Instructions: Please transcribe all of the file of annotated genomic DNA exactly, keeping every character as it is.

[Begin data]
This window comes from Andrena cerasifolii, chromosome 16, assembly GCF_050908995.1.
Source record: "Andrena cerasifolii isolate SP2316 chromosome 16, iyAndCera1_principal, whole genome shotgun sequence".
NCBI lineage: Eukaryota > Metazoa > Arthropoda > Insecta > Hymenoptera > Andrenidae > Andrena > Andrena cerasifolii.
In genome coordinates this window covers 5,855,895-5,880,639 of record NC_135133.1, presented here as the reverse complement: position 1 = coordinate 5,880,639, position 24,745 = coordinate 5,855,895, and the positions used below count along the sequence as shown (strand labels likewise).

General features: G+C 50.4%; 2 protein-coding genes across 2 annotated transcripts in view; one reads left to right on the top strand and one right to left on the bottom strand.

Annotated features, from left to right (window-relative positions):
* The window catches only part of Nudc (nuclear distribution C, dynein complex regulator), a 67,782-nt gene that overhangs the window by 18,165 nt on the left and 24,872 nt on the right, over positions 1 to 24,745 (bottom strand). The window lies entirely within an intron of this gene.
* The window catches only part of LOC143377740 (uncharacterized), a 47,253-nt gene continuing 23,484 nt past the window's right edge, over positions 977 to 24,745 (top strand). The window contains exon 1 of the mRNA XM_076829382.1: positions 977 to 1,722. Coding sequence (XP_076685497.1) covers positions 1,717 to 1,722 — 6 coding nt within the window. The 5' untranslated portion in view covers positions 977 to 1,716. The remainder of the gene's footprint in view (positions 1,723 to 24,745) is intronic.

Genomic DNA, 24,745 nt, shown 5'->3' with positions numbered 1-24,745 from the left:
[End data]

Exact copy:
This window comes from Andrena cerasifolii, chromosome 16, assembly GCF_050908995.1.
Source record: "Andrena cerasifolii isolate SP2316 chromosome 16, iyAndCera1_principal, whole genome shotgun sequence".
NCBI lineage: Eukaryota > Metazoa > Arthropoda > Insecta > Hymenoptera > Andrenidae > Andrena > Andrena cerasifolii.
In genome coordinates this window covers 5,855,895-5,880,639 of record NC_135133.1, presented here as the reverse complement: position 1 = coordinate 5,880,639, position 24,745 = coordinate 5,855,895, and the positions used below count along the sequence as shown (strand labels likewise).

General features: G+C 50.4%; 2 protein-coding genes across 2 annotated transcripts in view; one reads left to right on the top strand and one right to left on the bottom strand.

Annotated features, from left to right (window-relative positions):
* The window catches only part of Nudc (nuclear distribution C, dynein complex regulator), a 67,782-nt gene that overhangs the window by 18,165 nt on the left and 24,872 nt on the right, over positions 1 to 24,745 (bottom strand). The window lies entirely within an intron of this gene.
* The window catches only part of LOC143377740 (uncharacterized), a 47,253-nt gene continuing 23,484 nt past the window's right edge, over positions 977 to 24,745 (top strand). The window contains exon 1 of the mRNA XM_076829382.1: positions 977 to 1,722. Coding sequence (XP_076685497.1) covers positions 1,717 to 1,722 — 6 coding nt within the window. The 5' untranslated portion in view covers positions 977 to 1,716. The remainder of the gene's footprint in view (positions 1,723 to 24,745) is intronic.

Genomic DNA, 24,745 nt, shown 5'->3' with positions numbered 1-24,745 from the left: